Of course in the year of 1989, Bob Kane’s supposed* bouncing baby boy was finally made into a true to life big budget summer film. Batman was unleashed to all of us comic book nerds and we fell in love with it the moment we laid eyes on it. But the road there wasn’t too easy. The same comic book fans who cheered for this darker take on the Dark Knight were earlier ripping apart the notion that ‘the guy who played Beetlejuice’ was to play Bruce Wayne. Michael Keaton felt the pressure and proved them wrong with a good portrayl of the dual identity. Even though I always thought he was a better Batman and a half way decent Bruce Wayne. I always felt he was a bit too awkward in the millionaire role. Tim Burton brought his own quirkyness and made the film his own. Jack Nicholson was a good Joker, a ultra violent Cesar Romero protege, which isn’t a knock on the performance. I’m a fan of the original series, no matter how many Bams, Biffs and Pows there were. A fun romp was this version of Batman, but we all knew there could be more. Someday.

A duo of subpar films came next (Pacific Heights and One Good Cop) which are more or less delegated for a late night cable watching, but nothing more. We all knew we were waiting for the next installment of the Batman franchise. Batman Returns came to theaters in the summer of 1992. Myself being a more spry 12 year old, I rushed to the theater to see Keaton again play the caped crusader. When I left the theater, I don’t know how I felt. I liked it like a lot of people did, but how long was Batman even in the film? 30 minutes? That’s how it felt. I still wonder if anyone ever took a tally on how much screen time the hero has in that film. You could also tell Tim Burton had much more of a stranglehold on the story, with some good (Catwoman/ her suit/ Michelle Pfeiffer in general) and some mediocre (Danny Devito wasn’t bad, but this freakish penguin monster of a man? Eh, not a fan of that. Or of the Penguin in general). But still, an enjoyable mess of a film, with Christopher Walken’s worst hair style in the history of filmdom. And that’s including Joe Dirt.

I think I was one of only 7 people in the world who saw My Life in theaters. And I wish it was 6 people, because that was a bad film. A young Nicole Kidman looking less like the infamous Cat Lady and more like the beautiful irish lass we all loved at one point. But he bounced back with another Ron Howard helmed film, The Paper. I really enjoyed that film. A great script. A really great cast (I can’t help but love all films with Robert Duvall**). And some tight direction. A film that I didn’t think I’d actually keep watching 15 years later, but Keaton always surprises.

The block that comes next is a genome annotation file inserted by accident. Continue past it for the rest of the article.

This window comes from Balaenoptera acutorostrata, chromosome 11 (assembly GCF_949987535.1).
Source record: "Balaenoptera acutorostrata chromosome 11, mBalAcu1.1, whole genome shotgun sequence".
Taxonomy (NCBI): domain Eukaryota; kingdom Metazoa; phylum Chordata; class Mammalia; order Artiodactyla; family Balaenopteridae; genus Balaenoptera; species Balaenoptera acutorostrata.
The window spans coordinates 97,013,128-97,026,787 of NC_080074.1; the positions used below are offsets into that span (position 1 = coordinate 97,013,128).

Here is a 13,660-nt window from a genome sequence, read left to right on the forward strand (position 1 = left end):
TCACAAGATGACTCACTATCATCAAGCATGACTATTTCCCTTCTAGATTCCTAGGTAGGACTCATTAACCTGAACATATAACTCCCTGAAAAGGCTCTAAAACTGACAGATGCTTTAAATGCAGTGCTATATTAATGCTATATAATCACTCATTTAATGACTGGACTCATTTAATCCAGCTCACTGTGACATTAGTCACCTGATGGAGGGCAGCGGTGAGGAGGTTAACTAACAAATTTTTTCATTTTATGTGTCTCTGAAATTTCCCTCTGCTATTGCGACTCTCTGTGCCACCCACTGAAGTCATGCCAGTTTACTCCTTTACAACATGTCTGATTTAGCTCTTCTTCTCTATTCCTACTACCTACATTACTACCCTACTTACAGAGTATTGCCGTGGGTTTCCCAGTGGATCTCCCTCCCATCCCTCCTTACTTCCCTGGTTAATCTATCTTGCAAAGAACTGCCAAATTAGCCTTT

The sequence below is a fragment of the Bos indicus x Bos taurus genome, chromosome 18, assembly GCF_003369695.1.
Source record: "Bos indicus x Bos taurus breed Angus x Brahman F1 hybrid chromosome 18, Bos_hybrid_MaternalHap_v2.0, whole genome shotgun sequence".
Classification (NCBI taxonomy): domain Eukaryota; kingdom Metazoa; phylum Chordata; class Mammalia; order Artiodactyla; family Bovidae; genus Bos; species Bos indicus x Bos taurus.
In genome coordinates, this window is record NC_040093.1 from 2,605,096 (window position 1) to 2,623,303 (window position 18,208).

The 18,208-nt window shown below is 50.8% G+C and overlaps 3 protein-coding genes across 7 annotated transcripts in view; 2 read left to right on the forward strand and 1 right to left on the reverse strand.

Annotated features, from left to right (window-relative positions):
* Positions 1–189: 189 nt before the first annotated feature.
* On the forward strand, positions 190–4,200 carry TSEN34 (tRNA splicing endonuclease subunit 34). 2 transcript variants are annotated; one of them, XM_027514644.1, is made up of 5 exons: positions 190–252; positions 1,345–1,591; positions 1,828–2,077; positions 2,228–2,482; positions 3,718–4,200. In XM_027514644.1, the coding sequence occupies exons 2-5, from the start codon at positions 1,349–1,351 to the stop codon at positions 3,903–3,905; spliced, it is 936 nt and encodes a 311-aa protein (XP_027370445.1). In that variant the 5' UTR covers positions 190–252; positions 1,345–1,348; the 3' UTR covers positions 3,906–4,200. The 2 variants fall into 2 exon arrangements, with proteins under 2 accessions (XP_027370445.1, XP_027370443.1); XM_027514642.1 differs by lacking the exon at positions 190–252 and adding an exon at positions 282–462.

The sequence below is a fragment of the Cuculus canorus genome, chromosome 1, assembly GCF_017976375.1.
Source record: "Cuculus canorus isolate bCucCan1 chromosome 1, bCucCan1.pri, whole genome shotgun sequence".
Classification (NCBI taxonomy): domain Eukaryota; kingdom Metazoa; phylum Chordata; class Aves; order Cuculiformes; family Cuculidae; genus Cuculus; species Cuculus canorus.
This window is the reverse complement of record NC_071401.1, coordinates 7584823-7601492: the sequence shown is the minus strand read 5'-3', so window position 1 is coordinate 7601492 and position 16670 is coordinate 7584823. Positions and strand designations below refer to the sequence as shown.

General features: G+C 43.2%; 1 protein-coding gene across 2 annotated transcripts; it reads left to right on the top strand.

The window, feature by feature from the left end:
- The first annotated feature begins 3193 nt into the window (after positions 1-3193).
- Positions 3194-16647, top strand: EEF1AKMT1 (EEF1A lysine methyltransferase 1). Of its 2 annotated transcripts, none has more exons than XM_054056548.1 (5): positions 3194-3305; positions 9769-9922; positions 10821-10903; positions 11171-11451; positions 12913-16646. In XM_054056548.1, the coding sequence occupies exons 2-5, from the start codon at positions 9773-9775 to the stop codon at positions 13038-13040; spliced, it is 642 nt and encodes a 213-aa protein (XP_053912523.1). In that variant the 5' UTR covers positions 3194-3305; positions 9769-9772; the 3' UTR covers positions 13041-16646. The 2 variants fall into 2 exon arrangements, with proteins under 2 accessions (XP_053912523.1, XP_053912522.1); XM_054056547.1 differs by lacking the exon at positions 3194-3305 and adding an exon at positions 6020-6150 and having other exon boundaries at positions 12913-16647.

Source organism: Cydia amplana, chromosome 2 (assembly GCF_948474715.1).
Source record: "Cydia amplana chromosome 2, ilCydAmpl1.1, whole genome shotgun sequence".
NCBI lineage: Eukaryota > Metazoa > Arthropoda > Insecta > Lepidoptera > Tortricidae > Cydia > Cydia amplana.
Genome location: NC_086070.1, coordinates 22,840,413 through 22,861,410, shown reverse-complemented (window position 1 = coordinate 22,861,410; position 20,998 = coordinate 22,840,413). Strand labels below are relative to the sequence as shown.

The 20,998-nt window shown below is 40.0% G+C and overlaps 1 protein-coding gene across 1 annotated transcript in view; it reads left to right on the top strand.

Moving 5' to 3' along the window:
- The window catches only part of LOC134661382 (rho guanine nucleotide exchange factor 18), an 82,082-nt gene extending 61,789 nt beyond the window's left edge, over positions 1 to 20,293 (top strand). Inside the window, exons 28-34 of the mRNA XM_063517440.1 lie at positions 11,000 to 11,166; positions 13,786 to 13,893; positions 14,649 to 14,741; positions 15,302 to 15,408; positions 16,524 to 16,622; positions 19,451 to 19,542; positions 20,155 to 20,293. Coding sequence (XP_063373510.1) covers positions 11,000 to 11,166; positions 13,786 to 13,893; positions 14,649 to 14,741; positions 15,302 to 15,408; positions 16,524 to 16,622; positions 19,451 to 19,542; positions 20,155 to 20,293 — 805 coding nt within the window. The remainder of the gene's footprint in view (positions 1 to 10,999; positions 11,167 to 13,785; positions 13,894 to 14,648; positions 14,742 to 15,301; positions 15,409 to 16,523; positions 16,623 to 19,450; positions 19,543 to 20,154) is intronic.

Next he made a cute film called Speechless. He paired once again with his Beetlejuice costar Geena Davis and it was the matchup of a lifetime. I speak about Batman vs. Superman, Keaton vs. Reeve. As a kid, I think I was the only 14 year old who made that connection when seeing that film in theaters. I was a bored kid, can’t you tell? We then go into Harold Ramis trying to regain his comedy bug with the sci fi comedic yarn Multiplicity. I watched it.

Once.

That is all.

His next 3 films were not only enjoyable, but two of which I still cherish today. Jackie Brown, Desperate Measures and Out of Sight. Jackie Brown and Out of Sight he played the same great character of Ray Nicolette, a great little twist to both films. Both done by directors I still love today (Tarantino and Soderbergh). I still say Jackie Brown is Tarantino’s red headed stepson when they promote any new movie by him. They always pan over that film and I still don’t know why. It was a progression in his repertoire, like Death Proof, so maybe people didn’t get it. I always forget that the mass movie public aren’t too bright. And Out of Sight was the first time I saw George Clooney and Jennifer Lopez as stars in the making. Only one deserves it still.

But what happened after those two great character pieces by Keaton? He did a family film with a badly CGI snowman (Jack Frost), a decent sports movie (A Shot at Glory), a terrible straight to DVD action film (Quicksand), some shit I’ll never watch (First Daughter and Herbie: Fully Loaded), a crappy horror film (White Noise), a decent but little seen dark comedy (Game 6) and Pixar’s second worst film*** (Cars).

Where did he go? What can he do to bring back the glory of his once shining career? A lot of people (myself included) say that after Batman, he hit a snag in his career. He still had a few choice and brilliant roles, but he wasn’t matching box office gold like he once was, so the starring roles got to be fewer and far between. Hollywood is sometimes a bitch, and he’s felt the wrath. But I have more faith in him to bring the goods again. He just needs a little resurgence. A role that only he could play.

Any great filmmakers out there need a good character actor? Hey Ron Howard and Tim Burton… you worked with the guy multiple times. Bring him back to greatness. Come to think about it, what great movies have you guys done in the last 10 years? Hmm, on second thought Michael, find some new fresh blood. A director who will appreciate you and a script that will give you back your groove.****


*Bill Finger: RIP

** Well, not every film. Kicking and Screaming comes to mind. Ewww.

*** A Bug’s Life being my least favorite.

**** Unlike Stella.